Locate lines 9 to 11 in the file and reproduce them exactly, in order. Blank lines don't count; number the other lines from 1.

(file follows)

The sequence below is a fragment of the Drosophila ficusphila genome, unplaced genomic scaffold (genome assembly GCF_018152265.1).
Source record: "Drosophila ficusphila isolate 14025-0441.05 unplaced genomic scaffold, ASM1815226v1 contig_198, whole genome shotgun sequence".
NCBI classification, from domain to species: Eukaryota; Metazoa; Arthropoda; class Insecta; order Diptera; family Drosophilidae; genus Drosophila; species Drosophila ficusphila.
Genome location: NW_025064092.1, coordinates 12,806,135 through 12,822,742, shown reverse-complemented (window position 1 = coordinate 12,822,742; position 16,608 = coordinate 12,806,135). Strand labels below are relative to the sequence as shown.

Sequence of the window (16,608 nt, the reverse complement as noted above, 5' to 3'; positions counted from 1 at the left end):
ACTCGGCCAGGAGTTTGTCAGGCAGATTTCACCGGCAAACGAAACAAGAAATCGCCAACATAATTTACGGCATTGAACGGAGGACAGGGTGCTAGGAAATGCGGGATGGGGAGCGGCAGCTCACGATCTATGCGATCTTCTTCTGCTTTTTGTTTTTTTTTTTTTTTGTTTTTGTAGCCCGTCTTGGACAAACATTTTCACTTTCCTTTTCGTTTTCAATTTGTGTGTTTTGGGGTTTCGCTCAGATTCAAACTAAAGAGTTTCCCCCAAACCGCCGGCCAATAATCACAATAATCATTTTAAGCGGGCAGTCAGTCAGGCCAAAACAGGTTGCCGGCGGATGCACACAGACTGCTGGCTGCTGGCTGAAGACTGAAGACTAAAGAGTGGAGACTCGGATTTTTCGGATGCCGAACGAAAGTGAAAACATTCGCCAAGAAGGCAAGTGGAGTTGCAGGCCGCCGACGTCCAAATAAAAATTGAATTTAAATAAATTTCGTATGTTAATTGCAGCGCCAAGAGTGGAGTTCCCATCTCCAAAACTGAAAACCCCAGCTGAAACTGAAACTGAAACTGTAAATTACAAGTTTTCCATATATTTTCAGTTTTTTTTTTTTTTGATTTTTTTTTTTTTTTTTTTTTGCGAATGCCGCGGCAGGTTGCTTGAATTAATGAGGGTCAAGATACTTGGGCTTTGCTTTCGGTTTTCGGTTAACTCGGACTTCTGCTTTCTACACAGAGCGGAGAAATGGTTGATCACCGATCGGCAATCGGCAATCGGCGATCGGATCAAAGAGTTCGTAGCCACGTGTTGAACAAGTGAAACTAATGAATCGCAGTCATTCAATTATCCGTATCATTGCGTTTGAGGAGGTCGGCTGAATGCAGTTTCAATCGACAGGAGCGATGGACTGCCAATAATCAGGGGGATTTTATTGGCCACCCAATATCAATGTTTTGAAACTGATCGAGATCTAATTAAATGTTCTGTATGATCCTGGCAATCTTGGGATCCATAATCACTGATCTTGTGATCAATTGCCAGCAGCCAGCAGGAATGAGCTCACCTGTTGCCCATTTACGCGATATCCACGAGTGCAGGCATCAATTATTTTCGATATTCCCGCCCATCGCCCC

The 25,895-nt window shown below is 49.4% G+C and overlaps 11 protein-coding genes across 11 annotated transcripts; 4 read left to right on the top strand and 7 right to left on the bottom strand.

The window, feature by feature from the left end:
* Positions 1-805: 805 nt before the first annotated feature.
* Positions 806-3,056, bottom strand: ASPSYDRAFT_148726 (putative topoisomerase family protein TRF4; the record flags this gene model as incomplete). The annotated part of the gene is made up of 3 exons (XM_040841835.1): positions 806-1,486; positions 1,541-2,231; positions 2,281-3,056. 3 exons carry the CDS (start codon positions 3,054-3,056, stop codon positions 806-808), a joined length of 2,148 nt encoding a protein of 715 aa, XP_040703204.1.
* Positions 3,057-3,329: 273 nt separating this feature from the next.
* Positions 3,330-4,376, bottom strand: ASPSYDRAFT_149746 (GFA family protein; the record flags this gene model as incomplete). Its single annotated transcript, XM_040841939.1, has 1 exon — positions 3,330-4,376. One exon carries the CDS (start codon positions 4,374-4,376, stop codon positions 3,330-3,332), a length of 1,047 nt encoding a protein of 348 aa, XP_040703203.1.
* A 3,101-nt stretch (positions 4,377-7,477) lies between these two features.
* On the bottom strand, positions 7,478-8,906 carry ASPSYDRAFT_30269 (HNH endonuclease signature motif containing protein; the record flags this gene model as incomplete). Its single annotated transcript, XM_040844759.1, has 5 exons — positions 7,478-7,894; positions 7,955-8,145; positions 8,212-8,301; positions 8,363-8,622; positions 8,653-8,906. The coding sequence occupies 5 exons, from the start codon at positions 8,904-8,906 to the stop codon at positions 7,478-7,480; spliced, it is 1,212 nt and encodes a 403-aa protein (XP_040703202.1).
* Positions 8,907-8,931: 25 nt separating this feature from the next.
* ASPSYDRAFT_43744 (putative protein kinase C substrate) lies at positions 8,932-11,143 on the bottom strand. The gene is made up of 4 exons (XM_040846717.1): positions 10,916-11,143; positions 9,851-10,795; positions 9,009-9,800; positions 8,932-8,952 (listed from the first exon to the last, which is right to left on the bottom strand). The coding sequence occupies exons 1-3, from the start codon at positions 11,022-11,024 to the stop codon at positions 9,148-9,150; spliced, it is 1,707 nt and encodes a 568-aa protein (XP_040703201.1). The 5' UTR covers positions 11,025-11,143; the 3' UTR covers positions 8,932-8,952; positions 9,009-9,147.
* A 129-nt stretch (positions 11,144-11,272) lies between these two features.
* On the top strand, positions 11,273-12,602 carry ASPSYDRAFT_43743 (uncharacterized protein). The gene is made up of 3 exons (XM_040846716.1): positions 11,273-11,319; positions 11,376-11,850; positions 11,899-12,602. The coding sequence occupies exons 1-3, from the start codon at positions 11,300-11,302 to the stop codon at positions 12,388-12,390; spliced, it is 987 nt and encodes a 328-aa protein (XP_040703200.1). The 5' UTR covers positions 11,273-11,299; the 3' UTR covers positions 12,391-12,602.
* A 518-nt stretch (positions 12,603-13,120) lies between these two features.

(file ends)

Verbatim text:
* Positions 1-805: 805 nt before the first annotated feature.
* Positions 806-3,056, bottom strand: ASPSYDRAFT_148726 (putative topoisomerase family protein TRF4; the record flags this gene model as incomplete). The annotated part of the gene is made up of 3 exons (XM_040841835.1): positions 806-1,486; positions 1,541-2,231; positions 2,281-3,056. 3 exons carry the CDS (start codon positions 3,054-3,056, stop codon positions 806-808), a joined length of 2,148 nt encoding a protein of 715 aa, XP_040703204.1.
* Positions 3,057-3,329: 273 nt separating this feature from the next.